Cities host majority of literate naturalists, who spend resources to search remote forests, ignoring wildlife in the backyards! However, without preparing legally respectable publications or mass movement, they only lament against destruction of urban biota by unscrupulous urban development. To gradually change this trend and build public opinion, RANWA conducts weekend nature trails termed ` Nisarga parichya’ i.e. `Know the Nature’. Dr. Ajay Dixit, and experts including botanist Dr. S. D. Mahajan or wildlifer Prof. Sanjeev Nalawade lead the show once or twice a month.Plant Introduction Programme. Expert - Prof. S.D. Mahajan. These stalwarts guide over two dozen enthusiastic participants to common and interesting plants and animals from in and around Pune. This includes hills like Law College, Parvati and botanical gardens like Fergusson Collge, Pune University etc. Several students especially from Garware and Modern colleges, besides Pune university participate enthusiastically and even guide others about ants, fishes, snails and mushrooms.
Earlier, RANWA members including Ketan Latkar, Anand Gijare, Rahul Khalate, Vijay Barve conducted several indoor training programmes at Balbhavan, Balshikshan, Kataria and other schools. The focus then was on slide shows, talks and snake handling shows.
Earlier, RANWA conducted several nature education camps at remote places like Bhimashankar, Dandeli, Annamalai in the Western Ghats. Participants were introduced to plants, animals like birds, mammals, snakes and lizards, butterflies etc. Participantion to such camps and trails is open to all, benefiting diverse people with varied age class, sex and educational/ professional background. However, to generate local action, focus on local education has been increased recently.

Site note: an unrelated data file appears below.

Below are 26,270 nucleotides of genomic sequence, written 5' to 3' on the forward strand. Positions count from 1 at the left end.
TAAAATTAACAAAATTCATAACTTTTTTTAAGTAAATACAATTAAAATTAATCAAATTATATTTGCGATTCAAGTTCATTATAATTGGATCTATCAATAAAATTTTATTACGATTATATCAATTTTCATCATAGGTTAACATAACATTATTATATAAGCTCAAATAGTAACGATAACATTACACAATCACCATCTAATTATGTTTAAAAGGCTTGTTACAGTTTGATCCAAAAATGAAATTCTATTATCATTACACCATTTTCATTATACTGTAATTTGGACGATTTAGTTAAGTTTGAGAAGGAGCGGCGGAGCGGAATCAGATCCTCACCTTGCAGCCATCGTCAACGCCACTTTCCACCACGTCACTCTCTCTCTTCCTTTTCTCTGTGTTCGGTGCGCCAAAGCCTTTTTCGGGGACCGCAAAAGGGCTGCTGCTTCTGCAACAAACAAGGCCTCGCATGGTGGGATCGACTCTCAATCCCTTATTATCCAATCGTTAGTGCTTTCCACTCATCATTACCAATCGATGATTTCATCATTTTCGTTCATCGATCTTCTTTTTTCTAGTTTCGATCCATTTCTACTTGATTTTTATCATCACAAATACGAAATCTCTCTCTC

Earlier Ketan Latkar, Milind kothawade opposed reckless cutting of forest undergrowth in the Western Ghats, to prevent soil erosion. RANWA volunteers, notably Milind Kothawade, Utkarsh Ghate, Yogesh Gokhale, Shonil Bhagwat, Vivek Gour Broome, participated in struggle against unsustainable developmement projects such as the dams on river Narmada. RANWA helped in organising cycle rallies to spread anti-pollution message. Shantanu Dixit, Shashank Karekar, Milind kothawade, Bhushan Sathe earlier contributed greatly to collection and planting of trees and Bamboos along city gardens, hillocks and even in Mulshi taluk to help NGOs Vanrai and Jeevan. This included homestead nursury raising of seeds collected from roadside trees. Seeds were then also sold to BAIF (Bharatiya Agro Industries Foundation) to help RANWA corpus.
Currently, Ajay Dixit has been popularising planting of local trees, including seed distribution and nursery, contrasting exotic trees promoted by government, despite their low value to local animals. Raghunandan Welankar and Vivek Gour Broome cultivate traditional rice varieties on their farms.